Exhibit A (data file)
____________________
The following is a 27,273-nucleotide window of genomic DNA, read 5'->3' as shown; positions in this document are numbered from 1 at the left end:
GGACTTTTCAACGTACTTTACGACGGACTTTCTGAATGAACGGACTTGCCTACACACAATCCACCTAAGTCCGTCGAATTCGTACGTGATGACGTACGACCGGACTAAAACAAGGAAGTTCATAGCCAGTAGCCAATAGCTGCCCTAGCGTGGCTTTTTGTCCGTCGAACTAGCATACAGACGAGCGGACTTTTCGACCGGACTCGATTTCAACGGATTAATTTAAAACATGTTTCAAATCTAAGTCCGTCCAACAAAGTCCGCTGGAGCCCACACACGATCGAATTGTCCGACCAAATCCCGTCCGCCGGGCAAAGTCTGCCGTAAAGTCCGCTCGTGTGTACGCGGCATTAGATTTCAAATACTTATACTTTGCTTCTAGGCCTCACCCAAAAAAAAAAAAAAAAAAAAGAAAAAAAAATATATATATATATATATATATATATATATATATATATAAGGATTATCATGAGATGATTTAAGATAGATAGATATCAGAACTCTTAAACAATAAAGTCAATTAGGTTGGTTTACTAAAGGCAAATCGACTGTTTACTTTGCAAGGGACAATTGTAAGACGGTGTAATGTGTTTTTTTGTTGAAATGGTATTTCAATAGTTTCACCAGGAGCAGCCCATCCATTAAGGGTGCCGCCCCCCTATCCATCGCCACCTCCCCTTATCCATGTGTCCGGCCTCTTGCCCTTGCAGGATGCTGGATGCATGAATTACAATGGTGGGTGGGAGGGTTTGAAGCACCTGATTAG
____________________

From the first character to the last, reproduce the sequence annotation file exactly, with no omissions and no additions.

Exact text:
The following is a 27,273-nucleotide window of genomic DNA, read 5'->3' as shown; positions in this document are numbered from 1 at the left end:
GGACTTTTCAACGTACTTTACGACGGACTTTCTGAATGAACGGACTTGCCTACACACAATCCACCTAAGTCCGTCGAATTCGTACGTGATGACGTACGACCGGACTAAAACAAGGAAGTTCATAGCCAGTAGCCAATAGCTGCCCTAGCGTGGCTTTTTGTCCGTCGAACTAGCATACAGACGAGCGGACTTTTCGACCGGACTCGATTTCAACGGATTAATTTAAAACATGTTTCAAATCTAAGTCCGTCCAACAAAGTCCGCTGGAGCCCACACACGATCGAATTGTCCGACCAAATCCCGTCCGCCGGGCAAAGTCTGCCGTAAAGTCCGCTCGTGTGTACGCGGCATTAGATTTCAAATACTTATACTTTGCTTCTAGGCCTCACCCAAAAAAAAAAAAAAAAAAAAGAAAAAAAAATATATATATATATATATATATATATATATATATATATAAGGATTATCATGAGATGATTTAAGATAGATAGATATCAGAACTCTTAAACAATAAAGTCAATTAGGTTGGTTTACTAAAGGCAAATCGACTGTTTACTTTGCAAGGGACAATTGTAAGACGGTGTAATGTGTTTTTTTGTTGAAATGGTATTTCAATAGTTTCACCAGGAGCAGCCCATCCATTAAGGGTGCCGCCCCCCTATCCATCGCCACCTCCCCTTATCCATGTGTCCGGCCTCTTGCCCTTGCAGGATGCTGGATGCATGAATTACAATGGTGGGTGGGAGGGTTTGAAGCACCTGATTAG